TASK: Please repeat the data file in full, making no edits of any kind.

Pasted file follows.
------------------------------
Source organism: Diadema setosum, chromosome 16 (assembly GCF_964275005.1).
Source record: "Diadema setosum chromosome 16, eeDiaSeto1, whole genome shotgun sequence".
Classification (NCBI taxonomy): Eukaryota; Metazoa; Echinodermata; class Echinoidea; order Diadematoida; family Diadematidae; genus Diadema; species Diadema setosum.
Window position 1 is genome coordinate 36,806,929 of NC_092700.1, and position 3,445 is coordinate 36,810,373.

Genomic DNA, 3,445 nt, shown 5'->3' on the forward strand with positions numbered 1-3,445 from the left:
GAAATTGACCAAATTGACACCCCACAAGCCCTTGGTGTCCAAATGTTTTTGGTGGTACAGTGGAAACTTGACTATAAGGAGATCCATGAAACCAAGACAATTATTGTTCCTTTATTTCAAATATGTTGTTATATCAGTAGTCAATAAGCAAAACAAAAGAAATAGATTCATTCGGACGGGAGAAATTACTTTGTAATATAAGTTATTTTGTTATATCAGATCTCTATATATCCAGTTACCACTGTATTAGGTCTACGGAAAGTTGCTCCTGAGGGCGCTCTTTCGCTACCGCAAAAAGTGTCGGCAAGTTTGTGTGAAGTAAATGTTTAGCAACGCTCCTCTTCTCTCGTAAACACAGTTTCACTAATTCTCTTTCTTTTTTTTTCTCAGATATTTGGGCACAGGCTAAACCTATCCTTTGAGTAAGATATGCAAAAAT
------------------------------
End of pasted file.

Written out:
Source organism: Diadema setosum, chromosome 16 (assembly GCF_964275005.1).
Source record: "Diadema setosum chromosome 16, eeDiaSeto1, whole genome shotgun sequence".
Classification (NCBI taxonomy): Eukaryota; Metazoa; Echinodermata; class Echinoidea; order Diadematoida; family Diadematidae; genus Diadema; species Diadema setosum.
Window position 1 is genome coordinate 36,806,929 of NC_092700.1, and position 3,445 is coordinate 36,810,373.

Genomic DNA, 3,445 nt, shown 5'->3' on the forward strand with positions numbered 1-3,445 from the left:
GAAATTGACCAAATTGACACCCCACAAGCCCTTGGTGTCCAAATGTTTTTGGTGGTACAGTGGAAACTTGACTATAAGGAGATCCATGAAACCAAGACAATTATTGTTCCTTTATTTCAAATATGTTGTTATATCAGTAGTCAATAAGCAAAACAAAAGAAATAGATTCATTCGGACGGGAGAAATTACTTTGTAATATAAGTTATTTTGTTATATCAGATCTCTATATATCCAGTTACCACTGTATTAGGTCTACGGAAAGTTGCTCCTGAGGGCGCTCTTTCGCTACCGCAAAAAGTGTCGGCAAGTTTGTGTGAAGTAAATGTTTAGCAACGCTCCTCTTCTCTCGTAAACACAGTTTCACTAATTCTCTTTCTTTTTTTTTCTCAGATATTTGGGCACAGGCTAAACCTATCCTTTGAGTAAGATATGCAAAAAT